No end to struggle for Covid widows in Maharashtra
Over 15,000 women in Maha lost their husbands, in most cases the primary earning member, to Covid; experts point at gender disparity in employment
Since the outbreak of the Covid-19 pandemic in March 2020, more than 15,000 women in Maharashtra have lost their husbands. Most deceased patients were primary earning members of their family, thereby exposing hundreds of families to financial constraints and forcing widows to knock on doors for help or raise money through crowdsourcing. Even children from some of these families are struggling to continue with studies due to monetary crisis at home. Social activists said this situation has once again revealed the gender disparity in the work culture in Indian society.
On April 18 this year, Nagpur resident Sunil Kundale, 43, succumbed to Covid-19, leaving behind his wife Deepali and two children —one-year-old daughter and 11-year-old son. Kundale worked as a manager in a local coaching centre. In the first week of April, he contracted Covid-19 and most of his savings were spent on hospital treatment which has now left the family penniless. Later, Dr Amit Thadhani, a surgeon in Mumbai, helped the family financially for their education.
Deepali who has no work experience is now hunting for a job amid the ongoing pandemic. “I have never worked before, so I don’t have work experience which is essential to get a job in this market. As most of the businesses are still in loss due to the pandemic, I am unable to get a job in small companies. I have just a few thousands left in my bank account to feed my family,” said Deepali. “We were living happily, but never did I know that this pandemic will turn our lives upside down,” she added.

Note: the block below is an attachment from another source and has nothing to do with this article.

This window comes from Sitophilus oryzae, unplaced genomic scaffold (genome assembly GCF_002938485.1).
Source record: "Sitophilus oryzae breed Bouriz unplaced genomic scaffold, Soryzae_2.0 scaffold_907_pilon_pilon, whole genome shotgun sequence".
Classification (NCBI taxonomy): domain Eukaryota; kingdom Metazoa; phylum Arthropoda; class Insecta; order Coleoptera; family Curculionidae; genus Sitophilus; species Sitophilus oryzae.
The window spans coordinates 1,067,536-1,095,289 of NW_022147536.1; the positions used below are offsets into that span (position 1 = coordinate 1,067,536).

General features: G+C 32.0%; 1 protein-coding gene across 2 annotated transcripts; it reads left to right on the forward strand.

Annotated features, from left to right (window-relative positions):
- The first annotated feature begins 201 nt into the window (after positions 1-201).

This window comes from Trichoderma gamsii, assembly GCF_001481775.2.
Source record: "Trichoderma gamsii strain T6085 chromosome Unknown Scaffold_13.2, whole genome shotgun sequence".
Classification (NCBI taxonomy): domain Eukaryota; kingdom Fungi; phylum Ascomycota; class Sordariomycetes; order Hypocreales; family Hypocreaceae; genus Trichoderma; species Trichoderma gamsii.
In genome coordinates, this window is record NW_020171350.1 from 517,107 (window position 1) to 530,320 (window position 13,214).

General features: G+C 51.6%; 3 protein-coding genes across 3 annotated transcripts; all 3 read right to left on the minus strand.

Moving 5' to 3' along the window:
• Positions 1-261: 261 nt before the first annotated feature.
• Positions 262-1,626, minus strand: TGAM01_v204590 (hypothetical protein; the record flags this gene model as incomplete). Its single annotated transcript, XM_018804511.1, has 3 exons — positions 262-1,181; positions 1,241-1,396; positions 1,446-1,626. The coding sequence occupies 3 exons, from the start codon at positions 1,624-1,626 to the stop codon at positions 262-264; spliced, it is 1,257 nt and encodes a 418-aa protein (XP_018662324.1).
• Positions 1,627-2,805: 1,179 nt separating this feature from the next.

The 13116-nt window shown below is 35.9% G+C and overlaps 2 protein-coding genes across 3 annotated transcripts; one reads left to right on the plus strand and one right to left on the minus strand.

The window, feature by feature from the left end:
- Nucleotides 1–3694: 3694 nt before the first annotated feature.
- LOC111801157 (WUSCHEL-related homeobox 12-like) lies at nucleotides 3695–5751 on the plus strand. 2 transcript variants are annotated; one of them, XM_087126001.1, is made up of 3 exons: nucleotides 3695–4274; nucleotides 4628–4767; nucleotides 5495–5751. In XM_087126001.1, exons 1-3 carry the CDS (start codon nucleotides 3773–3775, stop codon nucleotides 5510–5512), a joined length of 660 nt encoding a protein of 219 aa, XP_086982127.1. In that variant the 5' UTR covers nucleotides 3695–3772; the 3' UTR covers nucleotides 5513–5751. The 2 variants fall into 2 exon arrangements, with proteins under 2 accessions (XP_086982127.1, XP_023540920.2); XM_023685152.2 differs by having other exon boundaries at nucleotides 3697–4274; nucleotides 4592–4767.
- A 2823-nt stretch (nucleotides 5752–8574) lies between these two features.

In another instance, Sunita Mahate, 35, a resident of Beed, lost her husband Vishal to Covid in May. Within a few days, her father-in-law also succumbed to the infection. Now, the responsibility to take care of two children and an aged mother-in-law has fallen on her.
“My husband used to work in a factory in Nashik. However, last year due to the pandemic, the factory closed down and my husband became jobless. Then he started working with my father-in-law as a farmer here (Beed). This helped us to sustain through the first wave. But now as both of the breadwinners have died, I don’t know how to support my family,” Sunita said while sobbing.
The family has a debt of ₹32,000 from a local money lender who is pressuring her for the money. “I have a little gold which my father had given me during our marriage. I will have to sell it to pay the debt. I may also have to sell the farmland to feed my family, but I don’t know what I will do later,” she added.
Dr Zabird Hussain Usmani, Unani doctor from Cheeta Camp, Trombay, succumbed to Covid-19 on May 26, 2020. The 51-year-old doctor used to run a clinic in his locality and also worked with the government ambulance service — 108 — in the morning as an emergency doctor to attend to Covid-19 patients. He is survived by two children and a wife who is a homemaker.
After his death, the family went to their hometown in Uttar Pradesh as they didn’t have any money to sustain. To support the family financially, the eldest son Aadil, 18, decided to quit studies and start working to earn money for the family. But thankfully, in May, after almost a year of his father’s death, the state government paid the medical insurance amount of ₹50 lakh to the family.
“My mother is illiterate, so she wouldn’t have gotten a decent job to support us. So, I had decided to leave my studies to start working. I have a younger sister to support. After my father, they are my responsibility. But now, the compensation amount would help us to survive,” said Aadil.